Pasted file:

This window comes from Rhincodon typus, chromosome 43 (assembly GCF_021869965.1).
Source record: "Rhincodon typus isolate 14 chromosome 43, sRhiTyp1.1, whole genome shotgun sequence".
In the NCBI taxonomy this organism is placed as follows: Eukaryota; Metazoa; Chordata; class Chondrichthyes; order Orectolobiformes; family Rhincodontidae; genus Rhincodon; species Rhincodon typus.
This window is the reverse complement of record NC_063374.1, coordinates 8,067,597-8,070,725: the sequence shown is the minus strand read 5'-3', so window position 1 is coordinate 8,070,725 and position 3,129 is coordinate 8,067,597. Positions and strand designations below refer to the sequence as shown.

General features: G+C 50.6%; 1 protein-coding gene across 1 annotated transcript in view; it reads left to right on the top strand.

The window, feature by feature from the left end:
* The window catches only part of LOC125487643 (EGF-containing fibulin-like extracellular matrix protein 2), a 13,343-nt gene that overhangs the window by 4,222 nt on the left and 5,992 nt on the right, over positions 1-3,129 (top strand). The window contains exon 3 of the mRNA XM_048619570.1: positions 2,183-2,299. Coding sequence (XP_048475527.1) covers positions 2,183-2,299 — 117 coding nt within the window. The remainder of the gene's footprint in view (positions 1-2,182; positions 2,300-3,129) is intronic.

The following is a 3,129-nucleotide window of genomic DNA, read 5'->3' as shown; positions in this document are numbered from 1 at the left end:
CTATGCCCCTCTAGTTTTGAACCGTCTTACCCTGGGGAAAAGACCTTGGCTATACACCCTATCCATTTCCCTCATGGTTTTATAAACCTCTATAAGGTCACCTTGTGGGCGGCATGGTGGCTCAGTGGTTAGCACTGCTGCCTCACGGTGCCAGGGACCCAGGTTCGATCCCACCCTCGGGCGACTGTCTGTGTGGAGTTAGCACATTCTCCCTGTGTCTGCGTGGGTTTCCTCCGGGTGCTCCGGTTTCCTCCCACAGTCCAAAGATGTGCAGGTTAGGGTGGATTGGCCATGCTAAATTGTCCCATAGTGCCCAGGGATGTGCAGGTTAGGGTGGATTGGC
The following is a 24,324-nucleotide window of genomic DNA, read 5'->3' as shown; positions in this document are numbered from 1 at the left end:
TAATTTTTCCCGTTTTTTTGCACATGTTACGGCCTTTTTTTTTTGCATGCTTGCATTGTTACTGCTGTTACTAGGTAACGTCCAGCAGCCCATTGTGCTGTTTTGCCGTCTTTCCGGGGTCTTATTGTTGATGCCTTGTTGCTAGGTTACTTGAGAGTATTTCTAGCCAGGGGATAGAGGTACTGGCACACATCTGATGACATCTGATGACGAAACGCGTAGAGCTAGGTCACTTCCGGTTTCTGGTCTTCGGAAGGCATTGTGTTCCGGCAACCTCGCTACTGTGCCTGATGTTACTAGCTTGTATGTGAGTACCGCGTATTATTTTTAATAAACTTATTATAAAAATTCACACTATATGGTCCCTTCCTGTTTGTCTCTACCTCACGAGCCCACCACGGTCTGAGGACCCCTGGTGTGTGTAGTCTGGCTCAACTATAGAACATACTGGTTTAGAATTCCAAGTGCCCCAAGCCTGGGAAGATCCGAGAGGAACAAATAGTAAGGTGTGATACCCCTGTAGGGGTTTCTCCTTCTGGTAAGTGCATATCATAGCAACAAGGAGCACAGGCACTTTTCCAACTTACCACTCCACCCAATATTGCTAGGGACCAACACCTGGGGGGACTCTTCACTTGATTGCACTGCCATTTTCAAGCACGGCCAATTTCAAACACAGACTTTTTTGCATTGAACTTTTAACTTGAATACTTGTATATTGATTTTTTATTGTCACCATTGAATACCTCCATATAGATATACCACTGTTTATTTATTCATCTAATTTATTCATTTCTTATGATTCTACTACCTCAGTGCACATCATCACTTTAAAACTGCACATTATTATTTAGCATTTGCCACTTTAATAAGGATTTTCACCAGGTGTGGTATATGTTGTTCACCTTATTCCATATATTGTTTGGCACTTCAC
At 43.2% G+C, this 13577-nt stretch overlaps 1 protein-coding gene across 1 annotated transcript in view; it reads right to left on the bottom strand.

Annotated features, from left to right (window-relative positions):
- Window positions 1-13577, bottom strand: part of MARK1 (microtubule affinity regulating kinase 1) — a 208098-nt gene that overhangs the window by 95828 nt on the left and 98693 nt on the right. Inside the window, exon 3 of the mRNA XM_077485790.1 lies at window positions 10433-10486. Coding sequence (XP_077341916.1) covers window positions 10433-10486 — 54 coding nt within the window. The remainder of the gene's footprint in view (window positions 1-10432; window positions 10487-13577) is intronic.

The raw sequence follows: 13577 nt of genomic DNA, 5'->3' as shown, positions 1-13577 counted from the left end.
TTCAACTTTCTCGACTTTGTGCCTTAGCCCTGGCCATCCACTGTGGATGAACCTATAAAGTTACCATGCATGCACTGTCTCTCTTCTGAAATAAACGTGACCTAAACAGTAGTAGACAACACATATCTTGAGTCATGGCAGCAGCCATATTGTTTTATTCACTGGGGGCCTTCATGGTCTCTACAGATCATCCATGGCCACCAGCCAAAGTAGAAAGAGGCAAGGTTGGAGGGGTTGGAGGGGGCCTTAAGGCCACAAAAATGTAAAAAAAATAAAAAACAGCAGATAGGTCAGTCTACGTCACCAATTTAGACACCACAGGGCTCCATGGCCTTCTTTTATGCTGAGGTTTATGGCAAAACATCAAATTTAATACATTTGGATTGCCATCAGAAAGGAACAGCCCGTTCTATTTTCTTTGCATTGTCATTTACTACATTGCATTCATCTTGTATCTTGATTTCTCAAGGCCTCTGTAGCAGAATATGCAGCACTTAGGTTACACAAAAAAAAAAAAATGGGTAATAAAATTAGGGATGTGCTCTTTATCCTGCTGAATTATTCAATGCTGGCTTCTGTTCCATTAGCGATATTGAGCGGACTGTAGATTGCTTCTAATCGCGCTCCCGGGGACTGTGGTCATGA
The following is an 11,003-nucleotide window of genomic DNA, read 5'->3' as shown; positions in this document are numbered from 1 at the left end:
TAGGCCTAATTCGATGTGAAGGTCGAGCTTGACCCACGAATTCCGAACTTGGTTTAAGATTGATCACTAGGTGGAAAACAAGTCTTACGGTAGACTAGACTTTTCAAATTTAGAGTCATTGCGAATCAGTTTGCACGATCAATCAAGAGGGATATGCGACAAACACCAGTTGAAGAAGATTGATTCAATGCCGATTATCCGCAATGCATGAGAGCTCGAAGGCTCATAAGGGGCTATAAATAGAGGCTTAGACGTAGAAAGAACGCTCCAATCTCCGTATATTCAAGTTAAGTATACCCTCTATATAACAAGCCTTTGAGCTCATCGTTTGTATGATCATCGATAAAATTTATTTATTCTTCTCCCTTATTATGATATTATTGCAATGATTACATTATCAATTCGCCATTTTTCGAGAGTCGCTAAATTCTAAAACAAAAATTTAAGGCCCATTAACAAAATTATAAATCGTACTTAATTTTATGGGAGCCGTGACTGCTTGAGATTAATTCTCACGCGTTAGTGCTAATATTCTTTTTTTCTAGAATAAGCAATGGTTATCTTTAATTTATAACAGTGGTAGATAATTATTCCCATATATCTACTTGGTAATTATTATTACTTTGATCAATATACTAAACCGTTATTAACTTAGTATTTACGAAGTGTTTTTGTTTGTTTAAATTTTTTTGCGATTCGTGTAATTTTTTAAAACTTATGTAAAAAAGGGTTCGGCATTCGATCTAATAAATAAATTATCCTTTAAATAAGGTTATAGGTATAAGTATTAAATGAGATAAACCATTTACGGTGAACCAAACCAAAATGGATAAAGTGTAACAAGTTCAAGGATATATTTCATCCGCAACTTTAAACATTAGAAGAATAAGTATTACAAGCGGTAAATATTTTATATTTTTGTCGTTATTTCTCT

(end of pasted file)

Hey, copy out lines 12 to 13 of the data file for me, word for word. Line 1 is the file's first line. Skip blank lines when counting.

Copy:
At 43.2% G+C, this 13577-nt stretch overlaps 1 protein-coding gene across 1 annotated transcript in view; it reads right to left on the bottom strand.

Annotated features, from left to right (window-relative positions):